Zoom’s H1 Handy Recorder is the smallest (and cheapest – $100/£80) in the well respected Zoom recorder family. Whilst Zoom has beefed up their newer models over the recent years with many more features, this comes at a cost – their size. But, the H1 literally fits in your pocket. It’s no bigger than many modern smartphones, in fact.
Of course, size isn’t everything, so is it a worthwhile bit of gear to add to your podcasting arsenal?
Who Would Use The Zoom H1?
The H1 is a versatile recorder used by musicians, journalists, filmmakers, podcasters, and basically anyone who needs to record audio on a regular basis. In podcasting, its size and portability make it ideal for on-the-go recordings, so if you do a lot of face to face interviews or location recordings (at events or conferences) then it could be a great asset.
You’ll often see Zoom H1s attached to video cameras as a replacement for the default sound offered by these devices. They can mount directly onto things like DSLR cameras, mic stands, and tripods via the small threaded hole on the back of the recorder.
The ‘auto-gain’ setting (which prevents overload and distortion) is a handy tool to have if you’re in an area with unpredictable noise levels, but try to set your input level manually whenever possible. This will give you a more consistent sound and make it much easier for you in the editing stages.
Where Would You Use The Zoom H1?
Though it is every bit as handy to have one around your home studio, the H1’s functions are best utilised playing the ‘studio in your pocket’ role. It only takes a single AA battery to power the recorder (which can give up up to 10 hours operating time) and you can take it anywhere you need to.
There’s a great low cut filter switch on the recorder that you can turn on to help minimise unwanted sounds with low frequencies. Most commonly, this might be plosives (someone popping the mic), but if you’re recording outside this can come in really handy for dealing with wind noise. Try not to rely on this alone though. Like any mic, wind distortion will still be picked up by anything more than a gentle breeze, so use sheltering techniques, or a foam/furry windjammer to further protect your recordings against this.
I like the external buttons on the recorder which allow you to alter a lot of settings without having to go into a digital menu. If you’re on the move or in a hurry this can be really convenient. It also means the H1 is a lot less intimidating to work with for the first time if you’re new to audio recording.
You can also play back and listen to your recording directly from the H1 itself which means you can immediately check it after you’re done.
What Kind Of Recording Setup Suits The Zoom H1?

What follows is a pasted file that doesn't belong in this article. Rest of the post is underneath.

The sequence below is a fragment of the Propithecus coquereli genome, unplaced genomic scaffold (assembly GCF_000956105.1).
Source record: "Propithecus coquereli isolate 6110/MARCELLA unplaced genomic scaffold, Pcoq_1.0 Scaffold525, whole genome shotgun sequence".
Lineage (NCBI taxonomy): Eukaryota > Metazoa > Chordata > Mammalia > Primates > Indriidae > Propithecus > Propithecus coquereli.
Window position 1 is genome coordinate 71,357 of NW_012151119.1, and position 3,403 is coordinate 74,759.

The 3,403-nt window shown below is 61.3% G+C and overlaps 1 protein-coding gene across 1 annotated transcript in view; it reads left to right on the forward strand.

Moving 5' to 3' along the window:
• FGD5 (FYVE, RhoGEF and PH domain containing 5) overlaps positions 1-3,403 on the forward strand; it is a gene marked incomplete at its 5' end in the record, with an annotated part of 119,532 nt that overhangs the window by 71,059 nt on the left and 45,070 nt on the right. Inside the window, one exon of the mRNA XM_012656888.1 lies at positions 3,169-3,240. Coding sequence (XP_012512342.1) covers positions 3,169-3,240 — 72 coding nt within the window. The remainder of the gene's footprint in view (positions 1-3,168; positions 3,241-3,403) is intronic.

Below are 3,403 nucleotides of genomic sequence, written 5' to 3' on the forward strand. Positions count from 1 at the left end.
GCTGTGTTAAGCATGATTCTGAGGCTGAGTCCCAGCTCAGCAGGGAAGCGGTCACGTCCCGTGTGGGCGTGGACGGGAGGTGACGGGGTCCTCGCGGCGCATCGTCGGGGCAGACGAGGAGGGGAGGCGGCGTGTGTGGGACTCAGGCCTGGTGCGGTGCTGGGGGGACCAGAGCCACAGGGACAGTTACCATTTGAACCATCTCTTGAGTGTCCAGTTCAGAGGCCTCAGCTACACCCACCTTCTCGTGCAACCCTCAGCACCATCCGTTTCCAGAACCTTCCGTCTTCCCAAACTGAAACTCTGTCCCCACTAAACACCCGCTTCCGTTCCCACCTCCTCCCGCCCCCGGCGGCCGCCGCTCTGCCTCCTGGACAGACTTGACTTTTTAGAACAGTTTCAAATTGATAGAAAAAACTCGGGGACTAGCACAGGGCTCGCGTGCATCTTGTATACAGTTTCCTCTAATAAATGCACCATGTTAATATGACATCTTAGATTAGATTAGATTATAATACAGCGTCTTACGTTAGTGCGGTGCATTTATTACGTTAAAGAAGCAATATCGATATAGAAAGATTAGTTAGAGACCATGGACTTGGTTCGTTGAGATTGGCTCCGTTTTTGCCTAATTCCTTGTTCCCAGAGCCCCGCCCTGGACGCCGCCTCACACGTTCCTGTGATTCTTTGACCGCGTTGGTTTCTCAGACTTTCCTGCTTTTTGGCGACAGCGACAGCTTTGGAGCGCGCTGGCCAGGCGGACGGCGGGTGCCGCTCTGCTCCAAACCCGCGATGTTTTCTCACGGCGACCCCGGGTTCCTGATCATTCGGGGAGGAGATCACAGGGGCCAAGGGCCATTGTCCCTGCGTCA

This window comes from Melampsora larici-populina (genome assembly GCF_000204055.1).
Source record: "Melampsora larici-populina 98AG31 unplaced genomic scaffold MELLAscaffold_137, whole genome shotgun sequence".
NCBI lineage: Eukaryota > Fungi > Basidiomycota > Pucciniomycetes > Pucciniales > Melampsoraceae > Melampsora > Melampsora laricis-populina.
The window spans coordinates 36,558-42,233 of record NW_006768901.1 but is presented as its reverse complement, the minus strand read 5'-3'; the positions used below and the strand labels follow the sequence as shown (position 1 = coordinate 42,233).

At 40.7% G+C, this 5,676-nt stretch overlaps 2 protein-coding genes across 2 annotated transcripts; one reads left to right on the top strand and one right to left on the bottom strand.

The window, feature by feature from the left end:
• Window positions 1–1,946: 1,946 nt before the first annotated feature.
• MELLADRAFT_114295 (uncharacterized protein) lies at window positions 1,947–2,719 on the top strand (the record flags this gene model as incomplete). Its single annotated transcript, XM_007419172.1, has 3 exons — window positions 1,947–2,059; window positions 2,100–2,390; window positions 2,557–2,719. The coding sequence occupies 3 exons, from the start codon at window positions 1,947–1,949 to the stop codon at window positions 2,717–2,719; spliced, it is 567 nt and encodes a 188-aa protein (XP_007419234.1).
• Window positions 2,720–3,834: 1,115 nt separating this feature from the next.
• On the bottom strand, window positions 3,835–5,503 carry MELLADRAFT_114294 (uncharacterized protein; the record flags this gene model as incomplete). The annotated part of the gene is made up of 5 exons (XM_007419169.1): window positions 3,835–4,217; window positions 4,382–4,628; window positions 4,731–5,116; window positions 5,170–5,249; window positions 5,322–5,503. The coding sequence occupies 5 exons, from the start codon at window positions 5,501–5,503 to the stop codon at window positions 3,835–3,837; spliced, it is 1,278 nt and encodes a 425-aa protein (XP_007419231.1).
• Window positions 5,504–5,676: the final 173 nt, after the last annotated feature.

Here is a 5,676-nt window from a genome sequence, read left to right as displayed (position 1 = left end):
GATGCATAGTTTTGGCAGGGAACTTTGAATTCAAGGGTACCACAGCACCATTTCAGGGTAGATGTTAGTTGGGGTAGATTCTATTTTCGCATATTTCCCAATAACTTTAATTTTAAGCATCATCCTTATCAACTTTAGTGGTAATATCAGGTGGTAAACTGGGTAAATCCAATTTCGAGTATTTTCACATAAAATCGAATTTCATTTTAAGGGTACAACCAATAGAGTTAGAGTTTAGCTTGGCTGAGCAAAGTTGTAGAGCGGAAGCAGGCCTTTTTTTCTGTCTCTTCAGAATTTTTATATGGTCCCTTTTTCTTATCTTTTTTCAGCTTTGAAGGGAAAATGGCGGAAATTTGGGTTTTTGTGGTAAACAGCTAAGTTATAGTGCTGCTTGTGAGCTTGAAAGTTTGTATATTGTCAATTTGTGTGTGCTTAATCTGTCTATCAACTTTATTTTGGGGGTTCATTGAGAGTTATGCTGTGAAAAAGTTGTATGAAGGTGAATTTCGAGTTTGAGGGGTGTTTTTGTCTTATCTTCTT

You have two main options here. You can use the built in microphones (an X & Y stereo pair) which, on their own, are of a really good quality. The H1 also has an input (3.5mm) which allows you to introduce an external mic. If you have the budget for external mics, we’re a big fan of lavalier mics for face to face interviews and the H1 is a great affordable option for building this setup.
You can hold the H1 in your hand, mount it on a stand or tripod, or even attach a microphone handle and hold it that way. It’s a very versatile recorder.
As always, I recommend using a pair of earbuds to monitor your recording during a conversation or interview. That way you can recognise potential issues immediately (the recorder can be susceptible to mobile phone interference, for example) and correct them.
How Much Does It Cost?
To buy a new Zoom H1 you’re looking at around $100 or £80. That’s more than enough to get you started on its own, but throw in another $50/£45 and you can get yourself a splitter and two lavalier mics to create a really good face to face interview kit.
What Does It Come With?
As standard, a 2GB MicroSD card, one AA battery, and the Steinberg WaveLab LE audio software. It’s worthwhile looking for the optional extras bundle, though, where you’ll get a windjammer, AC adapter (USB type), USB cable, adjustable tripod stand, padded shell case, and mic clip adapter.
The sample below was recorded directly into the Zoom H1’s built in microphones.
This sample was recorded with two ATR3350s through a Belkin five way splitter.
The Zoom H1 is affordable, portable, and versatile. If you’re on a tight budget and looking for a quality digital recorder then there really is no better option, for me.
If you want to use XLR microphones to record then you’ll want to check out something like the H1’s bigger cousin, the H5. If you’re more intent on keeping your kit to a small, minimalist size however, go for the H1. You can still throw in a couple of lav mics to give you more flexibility, without weighing yourself down in gear. Finally, if you’re interested in our thoughts on other digital recorders, check out our Best Digital Recorders article.
Interested in reading our other podcasting mic and equipment reviews? Check out our full podcast equipment guide. And please do suggest any piece of kit you’d like us to review in the future.